So far we covered the most basic import of rF1 style physics into rF2, followed by most of the HDV and TBC parameter updates / improvements. Now, it’s time to tackle the improved internal combustion engine model.
However, to start off this entry, a little something I forgot the last time around. In the HDV, under the 4 sections, from [FRONTLEFT]-[REARRIGHT]. We have another variable to add.
SpringAux=(0,0.0) // Auxillary spring (<allowNegativeSpringForce>,<helperSpringRate>). // Allow the normal spring to produce negative forces (0 to disable), // optional helper spring which is "always on".
Though, this most likely will not have any noticeable effect on the BT44. Springs would formerly go negative if you had enough rebound travel (stretching the spring), which usually isn’t particularly accurate as not many cars have clamped or welded springs. However, most modern cars already have some preload (the rebound stop), as such for those, this doesn’t have significant influence over vehicle dynamics. Furthermore, the damper tends to “stop” the wheel travel extending beyond this point anyway. So under most conditions, the effect will be very minor. Nonetheless, it has now been incorporated. The parameter also allows helper springs, as the 2nd parameter, but those are irrelevant to the BT44, so we’ll ignore them.
So on to the juicy topic, the engine file. How is the engine model different? In short:
- The new model allows throttle map adjustments. This can be achieved through 2 methods (or a combination), volumetric efficiency and fuel-air mixture manipulation (the latter is more directly related to diesel engines).
- Allows fuel mixture adjustments and this can lead to better fuel consumption controls. This requires the latest build (B1098).
- Engine braking maps also have greater control / freedom.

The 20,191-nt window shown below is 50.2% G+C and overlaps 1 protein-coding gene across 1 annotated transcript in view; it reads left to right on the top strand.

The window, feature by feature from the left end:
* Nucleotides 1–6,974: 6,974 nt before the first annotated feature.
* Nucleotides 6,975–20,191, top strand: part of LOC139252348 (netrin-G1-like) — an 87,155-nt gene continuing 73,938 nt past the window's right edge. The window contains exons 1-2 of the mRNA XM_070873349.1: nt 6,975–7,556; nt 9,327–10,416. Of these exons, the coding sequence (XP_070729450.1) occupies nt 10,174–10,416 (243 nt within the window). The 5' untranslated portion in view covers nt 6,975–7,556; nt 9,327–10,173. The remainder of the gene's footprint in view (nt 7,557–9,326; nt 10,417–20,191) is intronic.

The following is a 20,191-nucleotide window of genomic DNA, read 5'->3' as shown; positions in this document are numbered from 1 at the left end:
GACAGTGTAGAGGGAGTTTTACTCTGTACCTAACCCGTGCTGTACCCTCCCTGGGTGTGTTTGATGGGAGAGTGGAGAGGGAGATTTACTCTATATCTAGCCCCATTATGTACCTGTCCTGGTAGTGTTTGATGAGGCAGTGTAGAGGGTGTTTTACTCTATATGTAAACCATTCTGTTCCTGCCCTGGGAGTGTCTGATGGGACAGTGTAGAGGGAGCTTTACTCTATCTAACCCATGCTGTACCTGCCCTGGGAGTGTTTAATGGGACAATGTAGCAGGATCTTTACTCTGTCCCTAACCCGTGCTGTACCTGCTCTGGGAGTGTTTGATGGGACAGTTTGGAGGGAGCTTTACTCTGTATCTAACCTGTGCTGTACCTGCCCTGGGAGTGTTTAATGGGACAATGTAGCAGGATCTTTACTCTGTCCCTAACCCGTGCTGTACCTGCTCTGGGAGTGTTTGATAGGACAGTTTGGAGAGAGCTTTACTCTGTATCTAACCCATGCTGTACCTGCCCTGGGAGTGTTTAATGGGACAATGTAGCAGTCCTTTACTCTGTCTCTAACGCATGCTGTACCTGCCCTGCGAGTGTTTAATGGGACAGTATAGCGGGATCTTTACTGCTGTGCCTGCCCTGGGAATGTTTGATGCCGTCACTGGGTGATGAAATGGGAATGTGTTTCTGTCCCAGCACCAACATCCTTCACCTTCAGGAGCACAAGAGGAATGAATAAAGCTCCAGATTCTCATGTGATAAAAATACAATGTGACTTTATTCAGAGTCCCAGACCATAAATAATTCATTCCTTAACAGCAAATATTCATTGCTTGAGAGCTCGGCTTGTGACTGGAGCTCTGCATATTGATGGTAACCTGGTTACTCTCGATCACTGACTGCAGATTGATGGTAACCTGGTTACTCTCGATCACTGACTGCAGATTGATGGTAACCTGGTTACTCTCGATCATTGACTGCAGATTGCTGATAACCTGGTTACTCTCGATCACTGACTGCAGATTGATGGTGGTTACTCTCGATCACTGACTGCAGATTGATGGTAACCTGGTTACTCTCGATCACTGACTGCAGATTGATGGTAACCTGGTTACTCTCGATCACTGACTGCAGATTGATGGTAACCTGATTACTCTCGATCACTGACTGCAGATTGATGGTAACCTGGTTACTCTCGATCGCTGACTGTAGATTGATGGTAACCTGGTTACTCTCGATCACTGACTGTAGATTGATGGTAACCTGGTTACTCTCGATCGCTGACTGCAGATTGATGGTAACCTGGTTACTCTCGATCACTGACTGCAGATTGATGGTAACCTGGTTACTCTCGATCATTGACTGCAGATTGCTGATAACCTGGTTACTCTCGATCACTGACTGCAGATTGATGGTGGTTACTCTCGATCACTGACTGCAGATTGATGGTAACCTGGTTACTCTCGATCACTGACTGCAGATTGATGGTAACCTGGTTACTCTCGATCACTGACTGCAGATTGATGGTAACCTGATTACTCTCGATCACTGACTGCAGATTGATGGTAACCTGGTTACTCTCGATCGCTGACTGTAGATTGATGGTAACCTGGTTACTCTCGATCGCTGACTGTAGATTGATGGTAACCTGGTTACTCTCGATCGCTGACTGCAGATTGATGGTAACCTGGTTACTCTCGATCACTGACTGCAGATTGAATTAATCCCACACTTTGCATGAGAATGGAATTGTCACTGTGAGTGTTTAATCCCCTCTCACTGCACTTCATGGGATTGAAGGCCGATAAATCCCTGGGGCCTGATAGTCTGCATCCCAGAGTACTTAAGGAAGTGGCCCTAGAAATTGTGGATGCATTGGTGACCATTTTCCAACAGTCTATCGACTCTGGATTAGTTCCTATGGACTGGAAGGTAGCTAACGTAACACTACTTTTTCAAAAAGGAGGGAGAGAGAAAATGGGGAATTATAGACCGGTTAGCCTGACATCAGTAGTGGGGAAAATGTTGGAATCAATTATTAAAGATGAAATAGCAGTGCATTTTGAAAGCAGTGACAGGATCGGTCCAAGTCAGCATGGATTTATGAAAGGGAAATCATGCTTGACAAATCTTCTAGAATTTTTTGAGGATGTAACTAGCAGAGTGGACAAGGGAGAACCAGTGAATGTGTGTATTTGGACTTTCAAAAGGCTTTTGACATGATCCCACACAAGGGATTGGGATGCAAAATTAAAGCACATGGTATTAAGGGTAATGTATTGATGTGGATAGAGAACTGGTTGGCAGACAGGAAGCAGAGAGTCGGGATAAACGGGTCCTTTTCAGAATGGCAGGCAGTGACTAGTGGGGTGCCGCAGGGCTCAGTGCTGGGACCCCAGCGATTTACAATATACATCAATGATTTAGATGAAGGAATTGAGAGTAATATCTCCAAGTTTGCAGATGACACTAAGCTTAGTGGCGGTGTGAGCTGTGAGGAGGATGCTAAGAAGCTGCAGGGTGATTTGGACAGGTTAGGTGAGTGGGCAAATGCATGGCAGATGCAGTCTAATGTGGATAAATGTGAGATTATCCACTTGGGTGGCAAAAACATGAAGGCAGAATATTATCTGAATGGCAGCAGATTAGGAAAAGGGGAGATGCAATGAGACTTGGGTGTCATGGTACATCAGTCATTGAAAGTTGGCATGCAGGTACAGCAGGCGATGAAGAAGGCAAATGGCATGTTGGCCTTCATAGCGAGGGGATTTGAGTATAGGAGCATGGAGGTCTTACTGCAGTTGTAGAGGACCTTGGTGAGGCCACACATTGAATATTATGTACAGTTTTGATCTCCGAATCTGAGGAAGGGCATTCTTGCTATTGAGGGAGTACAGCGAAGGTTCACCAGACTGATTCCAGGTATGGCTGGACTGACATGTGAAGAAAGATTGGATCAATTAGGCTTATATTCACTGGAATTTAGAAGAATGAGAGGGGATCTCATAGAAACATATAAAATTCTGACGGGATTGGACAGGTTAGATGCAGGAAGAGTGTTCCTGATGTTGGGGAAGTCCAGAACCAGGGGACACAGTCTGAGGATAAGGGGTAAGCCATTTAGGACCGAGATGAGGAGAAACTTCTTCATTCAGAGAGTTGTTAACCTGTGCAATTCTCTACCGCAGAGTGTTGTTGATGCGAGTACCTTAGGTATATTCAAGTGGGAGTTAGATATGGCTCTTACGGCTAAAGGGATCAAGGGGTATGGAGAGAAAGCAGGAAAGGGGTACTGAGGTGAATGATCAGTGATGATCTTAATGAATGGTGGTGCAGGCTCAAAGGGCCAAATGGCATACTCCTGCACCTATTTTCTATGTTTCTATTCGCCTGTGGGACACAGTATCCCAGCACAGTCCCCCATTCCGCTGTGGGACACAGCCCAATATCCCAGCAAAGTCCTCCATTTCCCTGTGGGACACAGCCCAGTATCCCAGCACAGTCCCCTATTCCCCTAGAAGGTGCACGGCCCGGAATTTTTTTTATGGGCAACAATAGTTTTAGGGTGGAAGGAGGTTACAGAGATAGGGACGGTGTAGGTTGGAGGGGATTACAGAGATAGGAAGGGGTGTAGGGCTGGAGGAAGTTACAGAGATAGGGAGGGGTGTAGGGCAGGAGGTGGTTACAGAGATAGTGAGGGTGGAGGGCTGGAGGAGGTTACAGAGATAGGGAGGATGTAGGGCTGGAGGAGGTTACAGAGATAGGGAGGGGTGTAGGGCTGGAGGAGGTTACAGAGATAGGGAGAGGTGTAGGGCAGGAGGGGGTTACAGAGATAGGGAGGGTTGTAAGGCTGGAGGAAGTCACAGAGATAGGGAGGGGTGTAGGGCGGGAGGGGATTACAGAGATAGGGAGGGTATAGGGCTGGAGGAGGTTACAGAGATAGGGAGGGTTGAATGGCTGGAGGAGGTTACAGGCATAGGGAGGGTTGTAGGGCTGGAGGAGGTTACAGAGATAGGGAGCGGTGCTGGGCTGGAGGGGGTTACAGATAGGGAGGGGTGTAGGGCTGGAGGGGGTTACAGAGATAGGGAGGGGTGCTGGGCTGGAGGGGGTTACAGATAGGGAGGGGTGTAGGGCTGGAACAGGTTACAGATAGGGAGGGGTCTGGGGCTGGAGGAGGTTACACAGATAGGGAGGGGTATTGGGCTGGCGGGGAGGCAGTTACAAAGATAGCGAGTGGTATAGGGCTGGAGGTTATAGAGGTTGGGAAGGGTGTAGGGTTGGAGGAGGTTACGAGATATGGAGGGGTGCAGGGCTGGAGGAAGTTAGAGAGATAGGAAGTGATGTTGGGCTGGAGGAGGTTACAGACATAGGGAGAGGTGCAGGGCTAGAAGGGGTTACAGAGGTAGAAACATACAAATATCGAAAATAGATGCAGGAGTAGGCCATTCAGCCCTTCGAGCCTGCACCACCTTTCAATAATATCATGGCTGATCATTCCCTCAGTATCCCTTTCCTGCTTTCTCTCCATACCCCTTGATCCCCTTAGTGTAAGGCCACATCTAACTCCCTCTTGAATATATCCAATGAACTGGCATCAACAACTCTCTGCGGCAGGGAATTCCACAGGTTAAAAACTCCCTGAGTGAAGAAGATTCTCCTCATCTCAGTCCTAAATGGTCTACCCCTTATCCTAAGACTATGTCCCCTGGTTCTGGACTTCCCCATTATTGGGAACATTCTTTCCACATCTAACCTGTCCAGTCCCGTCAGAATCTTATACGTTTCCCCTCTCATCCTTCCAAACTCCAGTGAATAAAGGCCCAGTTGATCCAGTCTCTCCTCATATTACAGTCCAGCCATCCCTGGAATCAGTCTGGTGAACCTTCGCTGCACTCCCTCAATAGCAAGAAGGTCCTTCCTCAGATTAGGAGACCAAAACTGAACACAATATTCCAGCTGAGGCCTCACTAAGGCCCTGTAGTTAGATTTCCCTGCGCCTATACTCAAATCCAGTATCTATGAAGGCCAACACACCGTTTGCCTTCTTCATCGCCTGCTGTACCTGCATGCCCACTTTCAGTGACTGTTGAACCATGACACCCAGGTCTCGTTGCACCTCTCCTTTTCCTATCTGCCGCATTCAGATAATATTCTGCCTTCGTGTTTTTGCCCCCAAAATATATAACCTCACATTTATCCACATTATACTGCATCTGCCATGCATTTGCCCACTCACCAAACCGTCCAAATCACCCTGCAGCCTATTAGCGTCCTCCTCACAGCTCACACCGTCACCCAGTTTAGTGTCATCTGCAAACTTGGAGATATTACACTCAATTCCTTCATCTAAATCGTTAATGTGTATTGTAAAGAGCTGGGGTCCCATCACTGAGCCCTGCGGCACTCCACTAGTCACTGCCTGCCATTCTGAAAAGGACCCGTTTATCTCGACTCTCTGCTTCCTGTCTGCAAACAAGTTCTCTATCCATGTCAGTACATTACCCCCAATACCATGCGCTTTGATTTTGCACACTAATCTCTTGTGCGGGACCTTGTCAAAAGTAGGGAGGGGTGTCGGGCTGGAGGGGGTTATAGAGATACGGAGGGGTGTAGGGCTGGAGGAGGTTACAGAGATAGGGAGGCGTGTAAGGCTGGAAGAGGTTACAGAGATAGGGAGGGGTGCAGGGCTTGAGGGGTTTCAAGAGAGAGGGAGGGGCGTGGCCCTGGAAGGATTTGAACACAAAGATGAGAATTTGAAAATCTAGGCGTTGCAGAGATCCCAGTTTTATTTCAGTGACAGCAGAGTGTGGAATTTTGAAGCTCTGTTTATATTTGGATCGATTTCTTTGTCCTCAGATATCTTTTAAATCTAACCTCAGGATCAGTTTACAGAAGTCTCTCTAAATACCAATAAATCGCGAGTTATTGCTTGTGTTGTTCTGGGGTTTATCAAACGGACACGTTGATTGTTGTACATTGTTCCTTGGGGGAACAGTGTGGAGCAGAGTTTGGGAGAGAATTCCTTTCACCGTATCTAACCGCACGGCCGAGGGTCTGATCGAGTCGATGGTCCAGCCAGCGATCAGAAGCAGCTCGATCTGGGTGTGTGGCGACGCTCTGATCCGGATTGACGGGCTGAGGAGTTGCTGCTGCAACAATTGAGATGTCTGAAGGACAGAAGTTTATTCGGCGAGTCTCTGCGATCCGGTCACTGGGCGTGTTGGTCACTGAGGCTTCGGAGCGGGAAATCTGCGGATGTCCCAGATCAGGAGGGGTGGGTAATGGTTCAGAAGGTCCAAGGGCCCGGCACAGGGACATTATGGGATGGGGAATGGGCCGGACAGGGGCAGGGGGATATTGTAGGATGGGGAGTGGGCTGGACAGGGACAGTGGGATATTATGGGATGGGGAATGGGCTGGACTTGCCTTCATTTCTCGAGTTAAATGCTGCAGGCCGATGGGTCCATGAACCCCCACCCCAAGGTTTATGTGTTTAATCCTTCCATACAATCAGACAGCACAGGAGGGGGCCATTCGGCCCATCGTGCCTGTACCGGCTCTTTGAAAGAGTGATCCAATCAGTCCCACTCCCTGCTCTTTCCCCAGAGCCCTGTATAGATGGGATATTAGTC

- Allows turbocharged engines.
- In theory has support for air pressure / density changes, although the latter has not been utilised. It does mean that we’re able to simulate ram air through a more accurate pressure increase, though.
We won’t need everything for the Brabham, but I’ll outline how it works. To start with, I’m going to copy the torque curves from the engine.ini and “import” them into my spreadsheet. I’m using the “rF2 Physics Calculator V0.22” (rF2PC) spreadsheet is available at the rFactor.net’s dev corner. V0.22 should be available shortly, and has been updated to fix a few minor bugs. LibreOffice Calc allows a basic text import, which will do nicely for us, allowing us to paste the data without having to type it manually or copy every single line. After opening the Cosworth_DFV_1975.ini, copying all lines that start with “RPMTorque”, they can be ‘special pasted’ into a blank LibreOffice sheet. Simply press CTRL+SHIFT+V (shift activates the special paste) to paste into LibreOffice. This will bring up a prompt called text import. Select “Separated by” and select “Other”, entering manually “(,)” as in this screenshot below: